Kouame Vessel, 2020


Unique Work
Handmade
Terracotta
H 17cm | L 15cm | W 8.5cm


Certificate of authenticity - Signed by artist
€590.00



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Kouame Vessel, 2020

“My aim with this body of work is to question the ‘norm’ in Art. On the one hand, Art from the South has historically been considered ‘primitive’ or ‘exotic’ and belittled. And on the other, when it comes to Pottery - a traditionally female craft -, the moment the wheel is invented and men take over, hand-built pots - those mostly made by women within their domestic compounds - are taken for granted and assigned no artistic value. 

I strongly believe that progress will only come when we all unite: Women and Men, the feminine and the masculine, the North and the South. And so, I have brought all these concepts together through clay: the Baney pieces are made with different mixtures of Draycott (Stoneware) or Porcelain and my Baney Clay, it being an allegory of the South and Women. While the smaller pieces are all wheel-thrown, the larger ones are made by mixing throwing and coiling.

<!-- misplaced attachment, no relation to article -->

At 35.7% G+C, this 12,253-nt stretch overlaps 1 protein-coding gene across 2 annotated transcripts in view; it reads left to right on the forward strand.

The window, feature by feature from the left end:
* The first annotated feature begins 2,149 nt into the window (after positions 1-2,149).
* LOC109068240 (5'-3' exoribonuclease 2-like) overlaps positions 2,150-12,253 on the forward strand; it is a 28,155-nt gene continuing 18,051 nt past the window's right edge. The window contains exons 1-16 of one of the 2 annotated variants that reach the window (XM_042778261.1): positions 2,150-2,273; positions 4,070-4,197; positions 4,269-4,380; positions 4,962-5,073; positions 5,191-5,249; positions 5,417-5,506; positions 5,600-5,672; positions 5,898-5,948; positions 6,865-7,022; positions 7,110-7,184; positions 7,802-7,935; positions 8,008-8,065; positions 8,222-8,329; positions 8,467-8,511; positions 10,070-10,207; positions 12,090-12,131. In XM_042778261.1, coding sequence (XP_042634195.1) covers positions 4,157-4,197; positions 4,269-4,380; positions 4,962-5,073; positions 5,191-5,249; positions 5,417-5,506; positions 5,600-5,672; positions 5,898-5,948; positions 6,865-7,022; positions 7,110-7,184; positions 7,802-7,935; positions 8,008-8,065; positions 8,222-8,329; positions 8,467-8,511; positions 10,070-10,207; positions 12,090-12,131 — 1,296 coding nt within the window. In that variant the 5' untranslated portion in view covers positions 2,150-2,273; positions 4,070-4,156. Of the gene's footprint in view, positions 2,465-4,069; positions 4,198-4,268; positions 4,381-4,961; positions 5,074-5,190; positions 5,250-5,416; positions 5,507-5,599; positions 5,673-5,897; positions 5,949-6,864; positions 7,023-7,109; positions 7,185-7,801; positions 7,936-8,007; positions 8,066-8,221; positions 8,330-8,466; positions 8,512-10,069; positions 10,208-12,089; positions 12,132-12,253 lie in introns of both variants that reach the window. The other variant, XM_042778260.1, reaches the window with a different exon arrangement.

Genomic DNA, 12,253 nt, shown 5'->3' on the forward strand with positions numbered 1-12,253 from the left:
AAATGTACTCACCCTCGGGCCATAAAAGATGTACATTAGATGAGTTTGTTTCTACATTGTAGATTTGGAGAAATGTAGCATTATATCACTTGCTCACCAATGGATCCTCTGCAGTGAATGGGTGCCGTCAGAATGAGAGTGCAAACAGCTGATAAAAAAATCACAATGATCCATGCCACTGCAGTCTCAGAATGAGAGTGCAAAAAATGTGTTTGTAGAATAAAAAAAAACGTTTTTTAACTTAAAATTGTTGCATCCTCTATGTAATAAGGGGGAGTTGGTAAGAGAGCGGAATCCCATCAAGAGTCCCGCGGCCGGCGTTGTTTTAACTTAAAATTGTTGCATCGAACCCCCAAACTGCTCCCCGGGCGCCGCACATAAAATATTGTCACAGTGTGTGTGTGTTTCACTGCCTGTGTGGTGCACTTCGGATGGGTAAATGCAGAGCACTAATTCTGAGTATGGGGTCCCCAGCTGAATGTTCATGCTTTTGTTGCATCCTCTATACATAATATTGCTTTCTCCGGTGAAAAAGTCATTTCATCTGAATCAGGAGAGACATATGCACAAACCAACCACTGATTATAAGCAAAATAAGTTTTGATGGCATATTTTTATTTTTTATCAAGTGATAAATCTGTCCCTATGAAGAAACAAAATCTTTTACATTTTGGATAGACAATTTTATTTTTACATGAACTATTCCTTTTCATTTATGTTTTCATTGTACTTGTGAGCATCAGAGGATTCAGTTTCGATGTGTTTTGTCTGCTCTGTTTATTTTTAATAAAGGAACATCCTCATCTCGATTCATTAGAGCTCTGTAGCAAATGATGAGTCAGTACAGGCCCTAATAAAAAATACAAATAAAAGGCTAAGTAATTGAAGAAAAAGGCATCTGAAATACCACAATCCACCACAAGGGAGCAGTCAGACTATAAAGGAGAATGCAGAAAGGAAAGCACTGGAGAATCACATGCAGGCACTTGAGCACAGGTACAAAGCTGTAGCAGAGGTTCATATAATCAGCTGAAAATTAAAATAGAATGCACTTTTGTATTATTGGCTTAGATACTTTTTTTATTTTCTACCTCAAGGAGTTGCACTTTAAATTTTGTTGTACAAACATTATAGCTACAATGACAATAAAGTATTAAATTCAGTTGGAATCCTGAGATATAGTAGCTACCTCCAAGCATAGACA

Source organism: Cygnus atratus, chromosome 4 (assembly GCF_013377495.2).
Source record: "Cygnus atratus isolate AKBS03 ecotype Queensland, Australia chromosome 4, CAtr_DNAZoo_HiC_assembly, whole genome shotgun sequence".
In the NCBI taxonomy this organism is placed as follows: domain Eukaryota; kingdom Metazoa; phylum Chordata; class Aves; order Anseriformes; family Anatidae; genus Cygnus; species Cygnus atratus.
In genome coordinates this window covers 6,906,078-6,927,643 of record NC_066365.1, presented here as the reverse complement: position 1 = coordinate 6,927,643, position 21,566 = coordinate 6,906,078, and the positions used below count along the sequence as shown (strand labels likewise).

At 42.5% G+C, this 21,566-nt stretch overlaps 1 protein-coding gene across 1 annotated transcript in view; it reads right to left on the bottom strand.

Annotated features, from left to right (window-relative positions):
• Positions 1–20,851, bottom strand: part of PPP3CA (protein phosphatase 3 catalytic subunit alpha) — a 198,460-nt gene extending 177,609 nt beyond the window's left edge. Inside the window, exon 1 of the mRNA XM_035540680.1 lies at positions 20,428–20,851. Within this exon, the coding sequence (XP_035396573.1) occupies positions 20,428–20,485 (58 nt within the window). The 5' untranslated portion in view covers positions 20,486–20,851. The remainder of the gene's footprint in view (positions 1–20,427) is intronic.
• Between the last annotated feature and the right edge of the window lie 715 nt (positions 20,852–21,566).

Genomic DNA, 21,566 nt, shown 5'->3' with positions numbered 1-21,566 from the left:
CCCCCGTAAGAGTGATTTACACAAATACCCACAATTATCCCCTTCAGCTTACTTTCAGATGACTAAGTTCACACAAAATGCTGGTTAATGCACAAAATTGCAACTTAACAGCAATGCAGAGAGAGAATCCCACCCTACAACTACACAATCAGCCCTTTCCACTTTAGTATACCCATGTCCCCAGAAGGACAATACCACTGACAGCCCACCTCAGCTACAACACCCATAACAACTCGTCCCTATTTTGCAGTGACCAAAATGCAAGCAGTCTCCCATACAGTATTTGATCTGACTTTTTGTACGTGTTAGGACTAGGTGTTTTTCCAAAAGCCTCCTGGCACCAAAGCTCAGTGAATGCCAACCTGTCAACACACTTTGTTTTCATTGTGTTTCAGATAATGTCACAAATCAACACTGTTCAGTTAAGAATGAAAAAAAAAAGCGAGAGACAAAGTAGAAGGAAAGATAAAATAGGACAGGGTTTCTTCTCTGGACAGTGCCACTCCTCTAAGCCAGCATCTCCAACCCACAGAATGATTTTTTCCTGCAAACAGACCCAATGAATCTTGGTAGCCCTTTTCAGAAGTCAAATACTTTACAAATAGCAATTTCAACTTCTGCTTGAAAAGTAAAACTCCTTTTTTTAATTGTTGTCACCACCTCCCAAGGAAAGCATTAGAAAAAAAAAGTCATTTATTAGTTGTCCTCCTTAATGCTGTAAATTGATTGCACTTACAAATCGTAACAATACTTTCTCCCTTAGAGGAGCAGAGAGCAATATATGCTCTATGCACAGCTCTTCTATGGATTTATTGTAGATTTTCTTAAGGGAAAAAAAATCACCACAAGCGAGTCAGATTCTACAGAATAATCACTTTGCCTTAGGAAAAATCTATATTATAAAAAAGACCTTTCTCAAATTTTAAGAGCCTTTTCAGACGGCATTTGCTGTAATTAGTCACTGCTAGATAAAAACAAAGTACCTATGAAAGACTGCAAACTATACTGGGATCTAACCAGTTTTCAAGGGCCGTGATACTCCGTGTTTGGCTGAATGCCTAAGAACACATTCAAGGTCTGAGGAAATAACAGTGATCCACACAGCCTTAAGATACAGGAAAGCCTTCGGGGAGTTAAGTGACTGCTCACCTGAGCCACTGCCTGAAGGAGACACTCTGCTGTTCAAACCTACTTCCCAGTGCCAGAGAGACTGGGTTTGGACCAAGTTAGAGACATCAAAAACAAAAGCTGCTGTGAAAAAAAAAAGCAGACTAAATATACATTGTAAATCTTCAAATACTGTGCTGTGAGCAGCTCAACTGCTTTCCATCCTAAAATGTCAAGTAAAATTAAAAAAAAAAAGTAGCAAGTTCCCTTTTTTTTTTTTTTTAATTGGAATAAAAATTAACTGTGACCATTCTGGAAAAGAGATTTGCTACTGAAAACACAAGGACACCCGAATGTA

The result of all this mixing is full of tensions and struggles, to the point of there being cracks. A perfect metaphor of how the North needs the South to be refined, to be palatable; or how Women have historically been taught to be kind, quiet and submissive to be accepted by Men. However, the mix is beautiful. So so be it. ” — Bisila Noha
 
The name of this piece, Kouame, comes from the name of a woman potter in Ivory Coast by whose work Bisila has inspired and who Bisila is now trying to find and connect with.

Bisila Noha

Bisila Noha is a London-based ceramicist, whose works draw on different traditional practices of working with clay from around the globe. Her work is a mix of wheel thrown and coiling.

Her latest body of works Baney Clay: An Unearthed Identity is a journey she has been wanting to embark on for a long while. Being half Spanish and half Equatorial Guinean, but grew up in Europe, she did not have the opportunity to explore her African origins. Her recent work speaks about reconnection with her African roots and, consequently, with her blackness. 

Her latest body of work titled ‘Baney Clay' is a unique and personal collection that explores her heritage around Equatorial Guinea. Named Baney Clay by Bisila after her father’s village, the resulting vessels become ‘beautiful clay metaphors’ that mark an exploration and re-connection with her African roots.

“My aim with this body of work is to question the ‘norm’ in Art. On the one hand, Art from the South has historically been considered ‘primitive’ or ‘exotic’ and belittled. And on the other, when it comes to Pottery - a traditionally female craft -, the moment the wheel is invented and men take over, hand-built pots - those mostly made by women within their domestic compounds - are taken for granted and assigned no artistic value." Bisila Noha. 

She also run workshops with the arts and education organisation she co-direct Lon-art, and Read more


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